CHS Principal Adair will retire at end of school year

CATHLEEN ALLISON/NEVADA APPEAL Carson High School Principal Glen Adair announced his plans to retire at the end of this school year.  Adair has been principal at CHS for 12 years.

CATHLEEN ALLISON/NEVADA APPEAL Carson High School Principal Glen Adair announced his plans to retire at the end of this school year. Adair has been principal at CHS for 12 years.

Glen Adair considers himself at the pinnacle of his career. Under his watch, Carson High School has expanded its library, built a new ROTC building, and created a high-tech center in conjunction with Western Nevada Community College.

It has also expanded top-of-the-line programs such as the culinary arts and in-house media center.

"Every year has been an absolutely stellar year," he said. "I've almost come to a point where Carson High School doesn't need a guy like me. I'm not a paper shuffler, I'm a builder."

Except for a new track and outdoor bathrooms, he doesn't have much else in mind to build. So he decided to retire this year - ending a 34-year career in education and 12 years as principal of Carson High School.

"I'd be lying if I said I wasn't scared," he confessed. "But I think I'm still relevant. I haven't lost my edge. I'm healthy. I just need something to chew on. It's like an adventure."

Adair, 59, was born in Southern California and raised by alcoholic parents. He credits teachers, coaches and counselors for giving him a chance to succeed.

"The only thing that made sense in my life was school," he said. "I always felt that if I could even get myself to a point where I had something to give back, that's what I would do."

After serving in the U.S. Air Force and working for American Airlines, he decided he had something to give back.

He received his bachelor's degree from California State University, Northridge, and began teaching in 1969.

"I have not ever, for one moment, regretted going into education," he said.

Shortly after he began teaching, he was transferred to an inner-city school in Los Angeles. He called the situation "difficult" and "nearly hopeless," but there was one moment that changed his life: the first time he saw his wife, Kathy, who is now principal of Mark Twain Elementary School.

"I was sitting in the cafeteria, and she walked through the door," he remembered. "She had on this black, flowered dress and sandals. I thought that's about the prettiest girl I'd ever seen. I can still see her turning the corner in that cafeteria."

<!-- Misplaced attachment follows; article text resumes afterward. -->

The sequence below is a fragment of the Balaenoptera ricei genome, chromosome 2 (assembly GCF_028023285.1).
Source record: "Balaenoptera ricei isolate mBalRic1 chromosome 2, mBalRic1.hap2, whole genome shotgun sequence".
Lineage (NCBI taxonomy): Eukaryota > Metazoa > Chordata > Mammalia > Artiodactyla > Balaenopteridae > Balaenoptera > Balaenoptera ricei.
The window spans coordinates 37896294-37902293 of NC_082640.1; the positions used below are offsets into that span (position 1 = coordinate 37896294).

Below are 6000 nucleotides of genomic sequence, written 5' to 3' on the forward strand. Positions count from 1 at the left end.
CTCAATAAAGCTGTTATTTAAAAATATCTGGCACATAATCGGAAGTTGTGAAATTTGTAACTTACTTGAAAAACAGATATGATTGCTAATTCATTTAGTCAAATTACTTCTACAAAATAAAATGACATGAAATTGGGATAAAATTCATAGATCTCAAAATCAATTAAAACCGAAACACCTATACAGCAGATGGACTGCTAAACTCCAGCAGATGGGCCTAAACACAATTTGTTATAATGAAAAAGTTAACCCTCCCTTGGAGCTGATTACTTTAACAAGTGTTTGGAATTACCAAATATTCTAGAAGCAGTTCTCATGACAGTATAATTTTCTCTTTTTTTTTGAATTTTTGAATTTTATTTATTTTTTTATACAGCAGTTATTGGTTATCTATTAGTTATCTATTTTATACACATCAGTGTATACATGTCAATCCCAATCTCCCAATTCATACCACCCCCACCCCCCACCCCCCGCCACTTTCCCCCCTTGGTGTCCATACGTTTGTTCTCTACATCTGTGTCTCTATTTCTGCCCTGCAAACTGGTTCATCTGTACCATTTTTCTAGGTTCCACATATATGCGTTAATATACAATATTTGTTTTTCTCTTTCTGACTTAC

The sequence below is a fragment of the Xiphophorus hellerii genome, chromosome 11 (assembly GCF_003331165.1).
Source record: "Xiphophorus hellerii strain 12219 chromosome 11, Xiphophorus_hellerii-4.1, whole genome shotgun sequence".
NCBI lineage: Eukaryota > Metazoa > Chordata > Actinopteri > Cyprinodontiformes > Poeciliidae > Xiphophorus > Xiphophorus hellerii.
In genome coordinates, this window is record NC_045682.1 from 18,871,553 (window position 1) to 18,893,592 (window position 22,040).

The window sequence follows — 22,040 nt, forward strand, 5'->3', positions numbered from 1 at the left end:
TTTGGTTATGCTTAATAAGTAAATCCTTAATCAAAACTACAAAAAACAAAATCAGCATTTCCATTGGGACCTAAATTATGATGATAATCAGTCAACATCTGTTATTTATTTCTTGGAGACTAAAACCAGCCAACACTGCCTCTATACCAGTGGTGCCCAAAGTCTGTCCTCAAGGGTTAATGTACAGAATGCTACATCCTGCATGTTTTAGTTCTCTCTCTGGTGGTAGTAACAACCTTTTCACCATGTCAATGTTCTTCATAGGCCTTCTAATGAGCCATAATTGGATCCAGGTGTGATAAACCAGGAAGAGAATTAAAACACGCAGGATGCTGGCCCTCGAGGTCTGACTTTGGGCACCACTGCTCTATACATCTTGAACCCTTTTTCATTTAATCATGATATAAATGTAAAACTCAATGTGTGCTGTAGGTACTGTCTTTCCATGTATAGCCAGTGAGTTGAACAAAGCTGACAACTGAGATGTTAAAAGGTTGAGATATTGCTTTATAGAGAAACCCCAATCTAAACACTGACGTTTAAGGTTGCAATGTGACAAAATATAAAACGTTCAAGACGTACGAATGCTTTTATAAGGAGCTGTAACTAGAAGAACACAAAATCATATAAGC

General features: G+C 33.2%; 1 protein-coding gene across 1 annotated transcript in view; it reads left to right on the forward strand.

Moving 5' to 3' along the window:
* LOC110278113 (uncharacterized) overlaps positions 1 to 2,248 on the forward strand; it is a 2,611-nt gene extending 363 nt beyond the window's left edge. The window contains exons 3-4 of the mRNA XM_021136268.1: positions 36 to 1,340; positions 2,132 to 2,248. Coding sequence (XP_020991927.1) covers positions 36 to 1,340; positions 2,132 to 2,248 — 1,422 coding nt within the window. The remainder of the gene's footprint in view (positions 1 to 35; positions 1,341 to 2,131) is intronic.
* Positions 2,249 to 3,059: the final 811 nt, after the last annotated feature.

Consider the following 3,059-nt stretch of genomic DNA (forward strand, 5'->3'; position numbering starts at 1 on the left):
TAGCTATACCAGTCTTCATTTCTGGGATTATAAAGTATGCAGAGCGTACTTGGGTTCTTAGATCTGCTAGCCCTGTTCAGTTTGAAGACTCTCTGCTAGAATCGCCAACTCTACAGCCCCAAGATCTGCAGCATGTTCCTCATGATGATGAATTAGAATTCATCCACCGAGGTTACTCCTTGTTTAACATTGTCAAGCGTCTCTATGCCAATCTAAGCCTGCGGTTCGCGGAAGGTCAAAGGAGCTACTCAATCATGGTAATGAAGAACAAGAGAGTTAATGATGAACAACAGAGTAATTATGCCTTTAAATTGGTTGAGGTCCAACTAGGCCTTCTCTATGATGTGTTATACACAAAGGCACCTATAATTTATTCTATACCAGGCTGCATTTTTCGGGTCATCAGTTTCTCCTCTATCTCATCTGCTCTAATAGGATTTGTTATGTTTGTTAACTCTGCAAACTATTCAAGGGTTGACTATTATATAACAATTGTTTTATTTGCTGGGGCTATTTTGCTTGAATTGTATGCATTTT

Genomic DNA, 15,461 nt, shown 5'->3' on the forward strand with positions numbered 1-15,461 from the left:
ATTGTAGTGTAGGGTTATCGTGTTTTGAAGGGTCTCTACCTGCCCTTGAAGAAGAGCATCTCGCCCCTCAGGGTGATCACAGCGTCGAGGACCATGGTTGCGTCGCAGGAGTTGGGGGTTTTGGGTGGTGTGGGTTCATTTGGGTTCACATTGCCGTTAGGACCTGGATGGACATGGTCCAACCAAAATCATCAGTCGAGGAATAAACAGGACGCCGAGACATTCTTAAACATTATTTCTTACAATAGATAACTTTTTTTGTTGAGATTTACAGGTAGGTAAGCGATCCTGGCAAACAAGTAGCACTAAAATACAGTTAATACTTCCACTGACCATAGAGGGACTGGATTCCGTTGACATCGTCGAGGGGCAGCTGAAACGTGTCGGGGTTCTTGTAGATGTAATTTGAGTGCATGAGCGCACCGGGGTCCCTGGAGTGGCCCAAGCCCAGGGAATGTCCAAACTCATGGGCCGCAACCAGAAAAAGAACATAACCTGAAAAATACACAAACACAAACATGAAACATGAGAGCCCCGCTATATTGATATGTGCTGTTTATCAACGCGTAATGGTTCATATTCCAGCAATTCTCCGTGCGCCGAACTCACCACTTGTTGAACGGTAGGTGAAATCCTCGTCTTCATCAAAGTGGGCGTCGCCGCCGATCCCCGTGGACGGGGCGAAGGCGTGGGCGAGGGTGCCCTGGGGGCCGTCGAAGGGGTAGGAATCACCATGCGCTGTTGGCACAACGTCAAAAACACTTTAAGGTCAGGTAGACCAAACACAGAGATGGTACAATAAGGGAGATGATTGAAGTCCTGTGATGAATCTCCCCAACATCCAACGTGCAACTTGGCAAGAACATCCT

They were married in 1979, and had sons Ryan and Jedd.

The two left California and moved to Incline Village in 1975. Adair taught and coached football there until 1982.

He left to be principal of Owyhee High, where he stayed for three years.

In 1985, he became principal of Elko High, until he was offered his current job in 1992.

Since then, he has been diagnosed with diabetes, suffered two heart attacks, underwent open-heart surgery, and went through chemotherapy after being diagnosed with colon cancer in 2001.

"I have dedicated a lot of time and some major body parts to this school," he joked.

During chemotherapy, he didn't miss a day of work.

"I wouldn't recommend it, but it's what kept me going," he said.

His health problems also brought him to terms with his mortality. "I realized that if I am going to have a new adventure, I better start doing it," he said. "I don't know how many more chances I'm going to get."

Carson School District Superintendent Mary Pierczynski said Adair will be hard to replace.

"Being the principal of a big high school, in a town where there is only one high school, is a very difficult job," she said. "He's started a lot of new programs at CHS. He's done a lot for that school, and he's done it all for the students."

Adair said he isn't sure what his retirement will bring - maybe teaching at a university, maybe private business - but he's sure it won't be spent at home watching television.

"Me sitting there watching TV doesn't help anybody, including me," he said.

But he's sure whatever he does, he will miss the career he dedicated nearly a lifetime to.

"In how many jobs do you get to help a kid down the road? In how many jobs do you really get the chance to make this kind of a difference?"


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